Kinexus Representative LLC v. Advent Software, Inc. (Del. Ch., Sept. 22, 2008), read opinion here. In this Chancery Court decision, that decided cross motions to compel discovery, the Court addressed important and practical issues involving electronic discovery and what the Court will accept as satisfactory responses to both interrogatories and requests for documents.
The key parts of the Court’s ruling are at least twofold: (i) The Court required the defendant to produce documents by Bates number that were responsive to each of the interrogatories from plaintiff; and (ii) Defendant was required to provide to plaintiffs “searchable ‘extracted text’ from the TIFF–formatted documents already produced, but only if plaintiffs pay for the process.” This will be explained in more detail later in this summary.
This is the type of practical decision that provides useful tools for the toolbox of a business litigator dealing with the almost inevitable and usually unpleasant discovery disputes that arise in a typical business case.
The Court quoted from Rule 33(d) of the Chancery Court Rules as follows:
“Where the answer to an interrogatory may be . . . ascertained from the business records of the party upon whom the interrogatory has been served[,] . . . it is a sufficient answer to such interrogatory to specify the records from which the answer may be derived or ascertained.” (emphasis in Court’s quote).
Next, it was emphasized that: “This court requires a specific designation of the documents pertaining to each interrogatory when Rule 33(d) is employed” (citing Andresen v. Bucalo, 1982 WL 17824, at * 3 (Del. Ch., Dec. 2, 1982)) (“Defendants must particularize the specific records from which adequate answers may be extracted and not . . . just make all of the records available for inspection.”)(emphasis added.)
In footnote 6, the court also cited to a case interpreting a predecessor to Rule 33(d) and supporting the following aspect of the Court’s interpretation of this important rule: The rule “does not shift to the interrogating party the obligation to find out whether sought after information is ascertainable from the files tendered, but only permits a shift of the burden to dig it out once the respondents have specified the records from ‘where the answer’ can be derived or ascertained . . . . Thus, the interrogated party must be specific in order to protect against any abusive use of the [option in the] rule . . . . " In sum, the court held that simply “making all the records available for inspection” does not constitute a proper response.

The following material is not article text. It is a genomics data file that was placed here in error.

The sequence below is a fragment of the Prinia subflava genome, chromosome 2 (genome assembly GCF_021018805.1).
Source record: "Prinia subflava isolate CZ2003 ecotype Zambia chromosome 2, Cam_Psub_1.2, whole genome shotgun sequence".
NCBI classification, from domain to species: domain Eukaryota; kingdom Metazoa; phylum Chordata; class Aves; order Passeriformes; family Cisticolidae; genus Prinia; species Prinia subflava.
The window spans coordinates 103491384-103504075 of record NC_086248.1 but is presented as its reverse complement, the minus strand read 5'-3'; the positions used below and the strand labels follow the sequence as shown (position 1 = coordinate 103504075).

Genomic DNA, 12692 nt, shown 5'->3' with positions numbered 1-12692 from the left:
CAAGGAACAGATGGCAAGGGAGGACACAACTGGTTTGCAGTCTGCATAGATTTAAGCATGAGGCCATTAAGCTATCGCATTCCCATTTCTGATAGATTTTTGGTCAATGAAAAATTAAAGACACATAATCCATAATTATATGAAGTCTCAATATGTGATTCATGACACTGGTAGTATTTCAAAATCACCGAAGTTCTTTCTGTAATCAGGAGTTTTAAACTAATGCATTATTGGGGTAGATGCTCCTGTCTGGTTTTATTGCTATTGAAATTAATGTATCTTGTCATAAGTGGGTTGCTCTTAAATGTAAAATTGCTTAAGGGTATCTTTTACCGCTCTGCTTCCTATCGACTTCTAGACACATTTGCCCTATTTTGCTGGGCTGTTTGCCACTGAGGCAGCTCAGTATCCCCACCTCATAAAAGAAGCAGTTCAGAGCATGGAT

Plaintiffs also sought to compel defendants to specify the documents, by Bates number, that were responsive to each of the document requests.
The opinion referred to Court of Chancery Rule 1 that requires that all rules: “shall be construed and administered to secure the just, speedy and inexpensive determination of every proceeding.” Applying this Rule, the court reasoned that it was “unreasonable for defendant to simply produce over 288,000 documents without specifying which documents or categories of documents are responsive to each specific request.”
Plaintiffs also argued that the documents they requested should be provided “in their native format with metadata and, if not available in that format, must be in a searchable Optical Character Recognition (“OCR”) format." However, the Court observed that neither native file format nor OCR format were agreed upon as delivery formats. On this point, the Court held that:
“I decline to hold that the Court of Chancery Rules governing document production in 2005 required an OCR format or native file format, including metadata, without a particularized showing of need. Nevertheless, defendant’s proposal to provide searchable ‘extracted text’ amounts to an acceptable compromise. As such, defendants shall provide the ‘extracted text’ format to plaintiffs, but only if plaintiffs agree to reimburse all of defendant’s related expenses. Plaintiffs must pay these associated costs because they failed to timely object to the non-searchable TIFF format. It is the untimely objection that necessitates creation of the ‘extracted text’."(citing Ryan v. Gifford, 2007 WL 4259557, at * 1 (Del. Ch., Nov. 30, 2007)). [see short summary of this particular Ryan case here. Note that this is only one of several decisions in the Ryan case.]
Also note that the initial discovery requests that were the subject of this motion were, for reasons not relevant here, submitted in 2005. Query, whether the Court would reach the same result if the requests at issue were submitted in 2008.